The Devil’s Snare

In 1892 an alarming tale made the rounds of British magazines — the adventure of a Mr. Dunstan, a naturalist in Nicaragua:

‘He was engaged in hunting for botanical and entomological specimens, when he heard his dog cry out, as if in agony, from a distance. Running to the spot whence the animal’s cries came, Mr. Dunstan found him enveloped in a perfect network of what seemed to be a fine, rope-like tissue of roots and fibres. The plant or vine seemed composed entirely of bare, interlacing stems, resembling, more than anything else, the branches of the weeping-willow denuded of its foliage, but of a dark, nearly black hue, and covered with a thick, viscid gum that exuded from the pores.’ Drawing his knife, Mr. Dunstan attempted to cut the poor beast free; but it was with the very greatest difficulty that he managed to sever the fleshy muscular fibres of the plant. When the dog was extricated from the coils of the plant, Mr. Dunstan saw, to his horror and amazement, that the dog’s body was bloodstained, ‘while the skin appeared to have been actually sucked or puckered in spots,’ and the animal staggered as if from exhaustion. In cutting the vine, the twigs curled like living, sinuous fingers about Mr. Dunstan’s hand, and it required no slight force to free the member from its clinging grasp, which left the flesh red and blistered. The gum exuding from the vine was of a greyish-dark tinge, remarkably adhesive, and of a disagreeable animal odor, powerful and nauseating to inhale. The natives, we are told, showed the greatest horror of the plant, which, as we have noted above, they called the ‘devil’s snare,’ and they recounted to the naturalist many stories of its death-dealing powers. Mr. Dunstan, we are told, was able to discover very little about the nature of the plant, owing to the difficulty of handling it, for its grasp can only be shaken off with the loss of skin, and even of flesh. As near as he could ascertain, however, its power of suction is contained ‘in a number of infinitesimal mouths or little suckers, which, ordinarily closed, open for the reception of food.’ ‘If the substance is animal, the blood is drawn off and the carcass or refuse then dropped. A lump of raw meat being thrown it, in the short space of five minutes the blood will be thoroughly drunk off and the mass thrown aside. Its voracity is almost beyond belief.’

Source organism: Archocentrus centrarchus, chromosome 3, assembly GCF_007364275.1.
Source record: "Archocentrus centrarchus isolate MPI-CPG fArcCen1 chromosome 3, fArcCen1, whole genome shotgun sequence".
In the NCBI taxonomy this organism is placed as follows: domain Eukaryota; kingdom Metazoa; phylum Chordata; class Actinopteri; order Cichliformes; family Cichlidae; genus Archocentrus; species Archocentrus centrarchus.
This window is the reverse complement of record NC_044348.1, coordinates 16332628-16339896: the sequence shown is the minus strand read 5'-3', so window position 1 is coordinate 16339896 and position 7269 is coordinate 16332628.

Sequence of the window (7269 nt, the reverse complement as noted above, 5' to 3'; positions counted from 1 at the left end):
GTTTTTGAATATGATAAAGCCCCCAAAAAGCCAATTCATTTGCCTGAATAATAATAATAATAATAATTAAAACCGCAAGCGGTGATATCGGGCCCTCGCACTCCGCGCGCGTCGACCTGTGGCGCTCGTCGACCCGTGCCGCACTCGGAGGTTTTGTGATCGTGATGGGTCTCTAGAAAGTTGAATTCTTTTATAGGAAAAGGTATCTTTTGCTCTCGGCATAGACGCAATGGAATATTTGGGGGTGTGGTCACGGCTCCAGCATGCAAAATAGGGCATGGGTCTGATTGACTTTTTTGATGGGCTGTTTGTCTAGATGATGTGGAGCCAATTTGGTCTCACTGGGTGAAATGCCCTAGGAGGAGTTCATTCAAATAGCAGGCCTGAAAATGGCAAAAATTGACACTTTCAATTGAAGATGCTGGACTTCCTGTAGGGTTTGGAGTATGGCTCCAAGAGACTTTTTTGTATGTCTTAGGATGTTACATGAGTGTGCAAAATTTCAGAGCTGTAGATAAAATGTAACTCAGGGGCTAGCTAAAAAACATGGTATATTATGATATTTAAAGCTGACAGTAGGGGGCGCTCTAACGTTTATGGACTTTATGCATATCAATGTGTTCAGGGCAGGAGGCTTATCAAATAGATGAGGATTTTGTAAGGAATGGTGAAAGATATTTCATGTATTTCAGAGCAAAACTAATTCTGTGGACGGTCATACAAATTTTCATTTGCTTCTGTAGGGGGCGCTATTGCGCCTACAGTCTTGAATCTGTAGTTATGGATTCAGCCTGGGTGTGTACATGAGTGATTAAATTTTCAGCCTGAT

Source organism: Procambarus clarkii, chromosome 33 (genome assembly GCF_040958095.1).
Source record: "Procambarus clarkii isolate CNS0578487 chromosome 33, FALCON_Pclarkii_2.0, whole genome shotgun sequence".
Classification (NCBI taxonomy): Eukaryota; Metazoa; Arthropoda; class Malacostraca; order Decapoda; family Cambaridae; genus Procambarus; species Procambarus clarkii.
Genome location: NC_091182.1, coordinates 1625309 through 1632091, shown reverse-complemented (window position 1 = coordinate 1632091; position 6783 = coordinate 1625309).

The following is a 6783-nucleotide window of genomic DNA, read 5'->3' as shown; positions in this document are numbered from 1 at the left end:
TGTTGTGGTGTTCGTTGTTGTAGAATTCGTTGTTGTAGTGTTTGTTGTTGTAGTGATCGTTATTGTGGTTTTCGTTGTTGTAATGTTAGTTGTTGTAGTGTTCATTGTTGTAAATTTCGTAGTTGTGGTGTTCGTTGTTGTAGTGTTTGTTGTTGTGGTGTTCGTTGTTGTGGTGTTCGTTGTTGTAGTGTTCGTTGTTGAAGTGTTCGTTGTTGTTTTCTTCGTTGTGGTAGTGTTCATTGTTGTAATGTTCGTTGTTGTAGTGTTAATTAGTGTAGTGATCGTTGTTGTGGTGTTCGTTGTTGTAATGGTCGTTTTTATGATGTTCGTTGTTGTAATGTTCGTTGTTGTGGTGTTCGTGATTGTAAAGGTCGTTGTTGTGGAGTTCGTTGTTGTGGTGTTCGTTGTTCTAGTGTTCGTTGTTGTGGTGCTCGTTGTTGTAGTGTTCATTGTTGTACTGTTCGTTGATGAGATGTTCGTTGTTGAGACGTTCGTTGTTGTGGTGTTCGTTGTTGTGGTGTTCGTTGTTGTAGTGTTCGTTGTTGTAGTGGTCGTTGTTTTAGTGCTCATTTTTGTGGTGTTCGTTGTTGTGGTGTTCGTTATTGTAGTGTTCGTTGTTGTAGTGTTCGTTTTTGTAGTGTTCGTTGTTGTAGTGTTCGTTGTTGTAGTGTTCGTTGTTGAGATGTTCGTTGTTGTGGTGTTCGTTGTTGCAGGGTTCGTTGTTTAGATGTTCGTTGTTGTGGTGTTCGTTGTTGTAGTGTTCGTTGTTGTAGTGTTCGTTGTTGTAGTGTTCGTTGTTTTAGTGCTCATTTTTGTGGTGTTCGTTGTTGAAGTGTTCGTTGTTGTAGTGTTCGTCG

None could quite agree on the piece’s source or author, but they were surprisingly open-minded as to its truth. “It must be admitted to be circumstantial enough in all its details to be possible,” wrote the editors of the Spectator. “The story is unquestionably a very curious one, and we may rely upon it, that if the plant really does exist, we shall soon have a specimen at Kew. The digging of the Nicaragua Canal will bring plenty of Americans and Englishmen into the very country where the ‘vampire vine’ is said to exist, and the question whether the whole thing is or is not a hoax may very soon be tested.” Indeed, they said, this argued in favor of the story’s truth: A hoaxer would have placed his plant in a more obscure location.